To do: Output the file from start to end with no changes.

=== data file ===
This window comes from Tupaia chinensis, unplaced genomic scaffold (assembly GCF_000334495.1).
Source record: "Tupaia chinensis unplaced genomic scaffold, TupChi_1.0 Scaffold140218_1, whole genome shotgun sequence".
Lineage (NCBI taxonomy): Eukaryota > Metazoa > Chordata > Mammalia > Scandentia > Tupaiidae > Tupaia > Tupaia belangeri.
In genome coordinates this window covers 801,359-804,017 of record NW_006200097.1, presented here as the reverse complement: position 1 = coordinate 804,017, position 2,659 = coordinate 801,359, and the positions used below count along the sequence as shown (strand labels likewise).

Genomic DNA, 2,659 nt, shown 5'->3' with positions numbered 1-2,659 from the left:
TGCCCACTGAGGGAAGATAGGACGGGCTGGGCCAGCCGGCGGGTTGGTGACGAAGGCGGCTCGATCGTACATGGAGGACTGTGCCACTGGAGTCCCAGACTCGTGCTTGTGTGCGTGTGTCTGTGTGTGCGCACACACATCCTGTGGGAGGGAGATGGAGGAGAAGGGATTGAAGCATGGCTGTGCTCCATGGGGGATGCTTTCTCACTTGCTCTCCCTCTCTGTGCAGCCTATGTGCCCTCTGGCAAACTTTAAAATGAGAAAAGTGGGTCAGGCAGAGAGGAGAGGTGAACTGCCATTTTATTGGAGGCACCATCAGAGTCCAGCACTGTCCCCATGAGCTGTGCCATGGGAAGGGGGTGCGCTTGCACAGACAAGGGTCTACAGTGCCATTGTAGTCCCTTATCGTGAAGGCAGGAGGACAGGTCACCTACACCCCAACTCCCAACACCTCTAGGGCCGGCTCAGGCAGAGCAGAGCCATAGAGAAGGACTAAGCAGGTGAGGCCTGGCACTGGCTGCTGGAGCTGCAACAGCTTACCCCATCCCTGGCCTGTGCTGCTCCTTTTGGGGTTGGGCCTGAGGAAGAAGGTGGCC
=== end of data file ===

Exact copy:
This window comes from Tupaia chinensis, unplaced genomic scaffold (assembly GCF_000334495.1).
Source record: "Tupaia chinensis unplaced genomic scaffold, TupChi_1.0 Scaffold140218_1, whole genome shotgun sequence".
Lineage (NCBI taxonomy): Eukaryota > Metazoa > Chordata > Mammalia > Scandentia > Tupaiidae > Tupaia > Tupaia belangeri.
In genome coordinates this window covers 801,359-804,017 of record NW_006200097.1, presented here as the reverse complement: position 1 = coordinate 804,017, position 2,659 = coordinate 801,359, and the positions used below count along the sequence as shown (strand labels likewise).

Genomic DNA, 2,659 nt, shown 5'->3' with positions numbered 1-2,659 from the left:
TGCCCACTGAGGGAAGATAGGACGGGCTGGGCCAGCCGGCGGGTTGGTGACGAAGGCGGCTCGATCGTACATGGAGGACTGTGCCACTGGAGTCCCAGACTCGTGCTTGTGTGCGTGTGTCTGTGTGTGCGCACACACATCCTGTGGGAGGGAGATGGAGGAGAAGGGATTGAAGCATGGCTGTGCTCCATGGGGGATGCTTTCTCACTTGCTCTCCCTCTCTGTGCAGCCTATGTGCCCTCTGGCAAACTTTAAAATGAGAAAAGTGGGTCAGGCAGAGAGGAGAGGTGAACTGCCATTTTATTGGAGGCACCATCAGAGTCCAGCACTGTCCCCATGAGCTGTGCCATGGGAAGGGGGTGCGCTTGCACAGACAAGGGTCTACAGTGCCATTGTAGTCCCTTATCGTGAAGGCAGGAGGACAGGTCACCTACACCCCAACTCCCAACACCTCTAGGGCCGGCTCAGGCAGAGCAGAGCCATAGAGAAGGACTAAGCAGGTGAGGCCTGGCACTGGCTGCTGGAGCTGCAACAGCTTACCCCATCCCTGGCCTGTGCTGCTCCTTTTGGGGTTGGGCCTGAGGAAGAAGGTGGCC